Our main contribution is that we empirically evaluated the effects of various kinds of skip connections within stacked LSTMs. We present comprehensive experiments on the supertagging task showing that skip connections to the cell outputs using identity function multiplied with an exclusive gate can help to improve the network performance. Our model is evaluated on two sequential tagging tasks, obtaining state-of-the-art results on CCG supertagging and comparable results on POS tagging.

2 Related Work

Skip connections have been widely used for training deep neural networks. For recurrent neural networks, Schmidhuber schmidhuber1992learning; El Hihi and Bengio el1995hierarchical introduced deep RNNs by stacking hidden layers on top of each other. Raiko et al. raiko2012deep; Graves graves2013generating; Hermans and Schrauwen hermans2013training proposed the use of skip connections in stacked RNNs. However, the researchers have paid less attention to the analyzing of various kinds of skip connections, which is our focus in this paper.

The works closely related to ours are Srivastava et al. srivastava2015highway, He et al. he2015deep, Kalchbrenner et al. kalchbrenner2015grid, Yao et al. yao2015depth, Zhang et al. zhang2016highway, and Zilly et al. zilly2016recurrent. These works are all based on the design of extra connections between different layers. Srivastava et al. srivastava2015highway and He et al. he2015deep mainly focus on feed-forward neural network, using well-designed skip connections across different layers to make the information pass more easily. The Grid LSTM proposed by Kalchbrenner et al. kalchbrenner2015grid extends the one dimensional LSTMs to many dimensional LSTMs, which provides a more general framework to construct deep LSTMs.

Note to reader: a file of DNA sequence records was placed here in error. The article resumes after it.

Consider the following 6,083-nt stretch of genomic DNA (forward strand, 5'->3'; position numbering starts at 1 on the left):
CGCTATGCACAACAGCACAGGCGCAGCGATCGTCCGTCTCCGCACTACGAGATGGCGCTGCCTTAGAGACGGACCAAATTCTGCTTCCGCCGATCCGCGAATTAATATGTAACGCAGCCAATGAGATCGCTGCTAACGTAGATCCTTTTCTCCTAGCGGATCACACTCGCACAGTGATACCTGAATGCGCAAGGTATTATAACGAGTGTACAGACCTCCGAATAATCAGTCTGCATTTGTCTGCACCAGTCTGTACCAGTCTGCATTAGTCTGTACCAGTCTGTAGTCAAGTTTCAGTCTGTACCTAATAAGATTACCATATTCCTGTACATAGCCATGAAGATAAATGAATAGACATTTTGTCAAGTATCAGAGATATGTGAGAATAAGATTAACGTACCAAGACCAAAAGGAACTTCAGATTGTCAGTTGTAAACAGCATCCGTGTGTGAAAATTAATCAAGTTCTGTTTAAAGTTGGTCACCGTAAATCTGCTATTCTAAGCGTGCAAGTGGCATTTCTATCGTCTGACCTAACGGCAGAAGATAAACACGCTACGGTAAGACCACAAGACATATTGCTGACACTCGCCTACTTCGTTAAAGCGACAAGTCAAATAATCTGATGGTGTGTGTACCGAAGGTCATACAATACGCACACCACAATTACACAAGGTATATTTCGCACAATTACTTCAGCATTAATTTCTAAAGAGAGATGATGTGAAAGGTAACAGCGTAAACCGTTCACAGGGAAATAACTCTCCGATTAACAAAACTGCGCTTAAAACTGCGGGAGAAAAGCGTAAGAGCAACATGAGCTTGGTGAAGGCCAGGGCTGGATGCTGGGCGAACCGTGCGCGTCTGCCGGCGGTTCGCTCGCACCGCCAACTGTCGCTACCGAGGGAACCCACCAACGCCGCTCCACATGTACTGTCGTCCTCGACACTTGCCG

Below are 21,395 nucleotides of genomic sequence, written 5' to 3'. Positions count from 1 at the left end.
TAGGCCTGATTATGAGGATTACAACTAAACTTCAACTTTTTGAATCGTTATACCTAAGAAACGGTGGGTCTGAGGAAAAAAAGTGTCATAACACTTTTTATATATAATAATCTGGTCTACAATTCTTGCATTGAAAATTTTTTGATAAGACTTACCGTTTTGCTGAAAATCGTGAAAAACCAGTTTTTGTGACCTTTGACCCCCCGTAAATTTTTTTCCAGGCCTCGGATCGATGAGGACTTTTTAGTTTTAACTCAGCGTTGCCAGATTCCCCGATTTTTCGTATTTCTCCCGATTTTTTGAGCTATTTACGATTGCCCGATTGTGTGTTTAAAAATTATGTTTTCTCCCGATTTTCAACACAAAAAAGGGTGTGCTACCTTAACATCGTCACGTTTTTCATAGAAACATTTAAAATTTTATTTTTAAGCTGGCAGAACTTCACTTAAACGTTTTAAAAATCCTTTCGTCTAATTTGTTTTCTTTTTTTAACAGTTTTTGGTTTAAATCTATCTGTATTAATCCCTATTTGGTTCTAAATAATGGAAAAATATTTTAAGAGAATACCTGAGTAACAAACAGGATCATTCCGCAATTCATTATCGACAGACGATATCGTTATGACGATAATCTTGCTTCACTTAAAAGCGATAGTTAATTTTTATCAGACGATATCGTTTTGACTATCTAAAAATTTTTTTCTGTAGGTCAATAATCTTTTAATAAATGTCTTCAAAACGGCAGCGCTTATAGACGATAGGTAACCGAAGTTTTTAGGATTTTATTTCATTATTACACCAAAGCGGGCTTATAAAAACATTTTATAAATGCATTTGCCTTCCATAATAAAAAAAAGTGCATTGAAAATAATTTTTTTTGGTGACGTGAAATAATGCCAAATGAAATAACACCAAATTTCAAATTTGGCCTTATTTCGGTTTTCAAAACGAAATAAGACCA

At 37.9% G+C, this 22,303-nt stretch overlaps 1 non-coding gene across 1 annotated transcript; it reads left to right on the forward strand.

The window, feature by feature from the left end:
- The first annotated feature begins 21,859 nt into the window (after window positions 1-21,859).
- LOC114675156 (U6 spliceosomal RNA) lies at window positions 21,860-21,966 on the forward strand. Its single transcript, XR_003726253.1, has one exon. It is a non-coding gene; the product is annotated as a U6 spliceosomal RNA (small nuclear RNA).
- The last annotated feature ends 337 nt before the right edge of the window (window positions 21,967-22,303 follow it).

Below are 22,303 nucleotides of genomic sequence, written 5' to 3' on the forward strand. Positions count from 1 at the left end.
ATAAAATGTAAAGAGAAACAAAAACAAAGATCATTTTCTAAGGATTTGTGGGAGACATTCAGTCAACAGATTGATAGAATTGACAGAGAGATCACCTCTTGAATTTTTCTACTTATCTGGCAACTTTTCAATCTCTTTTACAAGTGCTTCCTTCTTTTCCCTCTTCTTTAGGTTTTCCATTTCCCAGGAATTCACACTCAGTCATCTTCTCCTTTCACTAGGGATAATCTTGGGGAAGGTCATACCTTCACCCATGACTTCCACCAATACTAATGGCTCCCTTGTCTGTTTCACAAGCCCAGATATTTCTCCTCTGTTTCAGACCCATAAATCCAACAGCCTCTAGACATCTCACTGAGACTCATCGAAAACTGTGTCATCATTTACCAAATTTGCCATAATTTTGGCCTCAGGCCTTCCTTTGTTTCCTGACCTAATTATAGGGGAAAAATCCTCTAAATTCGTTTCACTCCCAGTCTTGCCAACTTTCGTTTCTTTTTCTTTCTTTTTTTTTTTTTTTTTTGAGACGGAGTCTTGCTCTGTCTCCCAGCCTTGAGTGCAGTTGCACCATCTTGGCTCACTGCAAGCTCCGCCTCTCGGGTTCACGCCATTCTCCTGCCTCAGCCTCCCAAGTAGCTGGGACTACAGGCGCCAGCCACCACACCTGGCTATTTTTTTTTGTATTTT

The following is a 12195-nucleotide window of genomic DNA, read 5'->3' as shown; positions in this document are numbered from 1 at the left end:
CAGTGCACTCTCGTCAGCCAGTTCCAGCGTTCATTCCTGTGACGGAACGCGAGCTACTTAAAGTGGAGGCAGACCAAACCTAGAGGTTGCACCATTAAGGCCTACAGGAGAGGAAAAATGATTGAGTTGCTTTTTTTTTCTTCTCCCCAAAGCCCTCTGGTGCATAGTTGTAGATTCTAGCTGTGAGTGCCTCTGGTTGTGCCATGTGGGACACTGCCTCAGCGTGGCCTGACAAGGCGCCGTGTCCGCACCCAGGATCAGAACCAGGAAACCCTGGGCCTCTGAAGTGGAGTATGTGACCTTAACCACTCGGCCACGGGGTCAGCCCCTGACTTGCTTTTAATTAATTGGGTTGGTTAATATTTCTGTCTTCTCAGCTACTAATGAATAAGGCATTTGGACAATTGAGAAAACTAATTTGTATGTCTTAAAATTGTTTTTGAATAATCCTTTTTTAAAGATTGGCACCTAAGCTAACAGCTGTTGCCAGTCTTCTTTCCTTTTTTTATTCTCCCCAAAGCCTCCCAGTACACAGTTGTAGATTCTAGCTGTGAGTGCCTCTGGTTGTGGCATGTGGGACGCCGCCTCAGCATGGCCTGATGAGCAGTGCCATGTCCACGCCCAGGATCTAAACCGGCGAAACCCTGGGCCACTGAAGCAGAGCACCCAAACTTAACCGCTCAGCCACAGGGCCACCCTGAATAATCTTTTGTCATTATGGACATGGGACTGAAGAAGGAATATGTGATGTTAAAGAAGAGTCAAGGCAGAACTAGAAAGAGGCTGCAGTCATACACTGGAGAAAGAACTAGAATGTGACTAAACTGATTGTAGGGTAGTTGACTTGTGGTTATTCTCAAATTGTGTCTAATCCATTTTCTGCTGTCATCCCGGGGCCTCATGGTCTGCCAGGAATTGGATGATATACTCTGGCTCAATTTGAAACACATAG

Yao et al. yao2015depth and Zhang et al. zhang2016highway propose highway LSTMs by introducing gated direct connections between internal states in adjacent layers and do not use skip connections, while we propose gated skip connections across cell outputs. Zilly et al. zilly2016recurrent introduce recurrent highway networks (RHN) which use a single recurrent layer to make RNN deep in a vertical direction, in contrast to our stacked models.

3 Recurrent Neural Networks for Sequential Tagging

Consider a recurrent neural network applied to sequential tagging: Given a sequence , the RNN computes the hidden state and the output by iterating the following equations:

(1)
(2)

where represents the time. represents the input at time , and are the previous and the current hidden state, respectively. and are the transition function and the output function, respectively. and are network parameters.

We use a negative log-likelihood cost to evaluate the performance, which can be written as:

(3)

where is the true target for sample , and is the -th output in the softmax layer given the inputs .

The core idea of Long Short-Term Memory networks is to replace (

1) with the following equation:

(4)

where is the internal state of the memory cell, which is designed to store the information for much longer time. Besides this, LSTM uses gates to avoid weight update conflicts.

Standard LSTMs process sequences in temporal order, which will ignore future context. Bidirectional LSTMs solve this problem by combining both the forward and the backward processing of the input sequences using two separate recurrent hidden layers:

(5)
(6)
(7)

where is the LSTM computation. and are the forward and the backward input sequence, respectively. The output of the two hidden layers and in a birectional LSTM are connected to the output layer.